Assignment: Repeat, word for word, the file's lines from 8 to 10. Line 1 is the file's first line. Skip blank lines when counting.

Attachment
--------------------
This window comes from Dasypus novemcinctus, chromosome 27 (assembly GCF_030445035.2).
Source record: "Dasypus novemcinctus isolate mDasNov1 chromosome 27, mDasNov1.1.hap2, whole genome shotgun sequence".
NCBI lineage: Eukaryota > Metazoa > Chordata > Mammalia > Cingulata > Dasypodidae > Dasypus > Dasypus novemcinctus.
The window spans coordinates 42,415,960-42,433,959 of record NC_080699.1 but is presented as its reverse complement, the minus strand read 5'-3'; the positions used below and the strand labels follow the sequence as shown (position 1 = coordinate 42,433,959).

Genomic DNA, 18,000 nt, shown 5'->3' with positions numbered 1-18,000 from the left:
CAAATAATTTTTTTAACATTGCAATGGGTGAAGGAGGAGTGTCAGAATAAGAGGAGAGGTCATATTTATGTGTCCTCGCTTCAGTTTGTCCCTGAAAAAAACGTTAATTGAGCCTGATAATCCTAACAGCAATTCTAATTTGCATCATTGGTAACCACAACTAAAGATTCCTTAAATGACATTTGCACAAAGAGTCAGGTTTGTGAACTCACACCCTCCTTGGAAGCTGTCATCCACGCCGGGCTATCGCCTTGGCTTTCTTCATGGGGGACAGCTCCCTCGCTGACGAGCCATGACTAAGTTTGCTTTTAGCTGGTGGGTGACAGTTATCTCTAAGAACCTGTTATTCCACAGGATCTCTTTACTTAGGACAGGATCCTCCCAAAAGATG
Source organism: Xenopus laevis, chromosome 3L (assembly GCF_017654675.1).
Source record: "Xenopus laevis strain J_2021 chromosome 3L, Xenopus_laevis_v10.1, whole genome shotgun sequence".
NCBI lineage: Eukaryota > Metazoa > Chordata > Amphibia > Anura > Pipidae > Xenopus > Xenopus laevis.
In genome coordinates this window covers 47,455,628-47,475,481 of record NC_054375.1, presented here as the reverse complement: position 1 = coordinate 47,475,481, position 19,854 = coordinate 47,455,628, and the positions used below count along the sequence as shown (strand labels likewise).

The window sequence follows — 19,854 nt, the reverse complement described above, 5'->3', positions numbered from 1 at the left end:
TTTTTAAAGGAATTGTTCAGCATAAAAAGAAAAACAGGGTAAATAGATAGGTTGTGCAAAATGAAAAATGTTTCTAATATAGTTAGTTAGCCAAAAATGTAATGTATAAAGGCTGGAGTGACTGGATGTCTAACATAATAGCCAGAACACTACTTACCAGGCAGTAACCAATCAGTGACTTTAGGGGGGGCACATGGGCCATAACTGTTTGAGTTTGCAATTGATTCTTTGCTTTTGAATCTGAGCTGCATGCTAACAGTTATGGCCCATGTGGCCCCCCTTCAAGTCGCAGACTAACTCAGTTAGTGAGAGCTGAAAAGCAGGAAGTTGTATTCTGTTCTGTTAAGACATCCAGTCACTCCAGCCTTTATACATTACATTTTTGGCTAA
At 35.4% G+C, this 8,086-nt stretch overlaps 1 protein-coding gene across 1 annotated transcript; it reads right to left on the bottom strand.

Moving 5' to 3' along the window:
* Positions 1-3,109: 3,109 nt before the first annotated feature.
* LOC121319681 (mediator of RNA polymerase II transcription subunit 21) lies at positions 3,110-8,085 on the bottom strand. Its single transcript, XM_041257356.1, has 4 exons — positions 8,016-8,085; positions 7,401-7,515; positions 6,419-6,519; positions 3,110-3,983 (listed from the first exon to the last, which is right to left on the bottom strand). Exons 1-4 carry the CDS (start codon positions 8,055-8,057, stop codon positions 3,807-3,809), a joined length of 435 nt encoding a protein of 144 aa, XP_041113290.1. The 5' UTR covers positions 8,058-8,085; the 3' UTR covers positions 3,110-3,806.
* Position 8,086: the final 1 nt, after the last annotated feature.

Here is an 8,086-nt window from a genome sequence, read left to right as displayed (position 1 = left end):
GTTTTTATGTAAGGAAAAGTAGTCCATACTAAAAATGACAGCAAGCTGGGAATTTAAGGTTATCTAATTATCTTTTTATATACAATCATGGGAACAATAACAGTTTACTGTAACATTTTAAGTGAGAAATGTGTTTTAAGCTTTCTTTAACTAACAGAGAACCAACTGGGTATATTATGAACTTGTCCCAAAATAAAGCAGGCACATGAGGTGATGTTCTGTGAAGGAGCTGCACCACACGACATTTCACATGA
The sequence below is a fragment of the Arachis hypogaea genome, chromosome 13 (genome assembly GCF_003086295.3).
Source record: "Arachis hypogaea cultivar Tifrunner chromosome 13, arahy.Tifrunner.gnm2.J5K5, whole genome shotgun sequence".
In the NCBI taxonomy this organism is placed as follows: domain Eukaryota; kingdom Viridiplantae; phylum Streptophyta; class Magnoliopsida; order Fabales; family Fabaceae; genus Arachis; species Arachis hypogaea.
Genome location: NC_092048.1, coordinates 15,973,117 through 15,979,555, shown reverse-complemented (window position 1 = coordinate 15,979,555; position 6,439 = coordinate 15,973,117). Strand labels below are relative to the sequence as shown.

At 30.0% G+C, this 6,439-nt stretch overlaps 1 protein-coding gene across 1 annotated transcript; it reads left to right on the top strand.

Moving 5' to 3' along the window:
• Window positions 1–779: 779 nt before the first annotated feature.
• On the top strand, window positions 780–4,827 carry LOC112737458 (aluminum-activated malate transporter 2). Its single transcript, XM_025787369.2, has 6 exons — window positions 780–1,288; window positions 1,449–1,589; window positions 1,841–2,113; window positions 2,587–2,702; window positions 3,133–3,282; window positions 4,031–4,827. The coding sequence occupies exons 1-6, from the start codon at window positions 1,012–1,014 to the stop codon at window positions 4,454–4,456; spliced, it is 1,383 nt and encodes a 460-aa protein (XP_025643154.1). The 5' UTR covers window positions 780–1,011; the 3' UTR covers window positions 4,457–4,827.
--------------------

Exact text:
Source record: "Xenopus laevis strain J_2021 chromosome 3L, Xenopus_laevis_v10.1, whole genome shotgun sequence".
NCBI lineage: Eukaryota > Metazoa > Chordata > Amphibia > Anura > Pipidae > Xenopus > Xenopus laevis.
In genome coordinates this window covers 47,455,628-47,475,481 of record NC_054375.1, presented here as the reverse complement: position 1 = coordinate 47,475,481, position 19,854 = coordinate 47,455,628, and the positions used below count along the sequence as shown (strand labels likewise).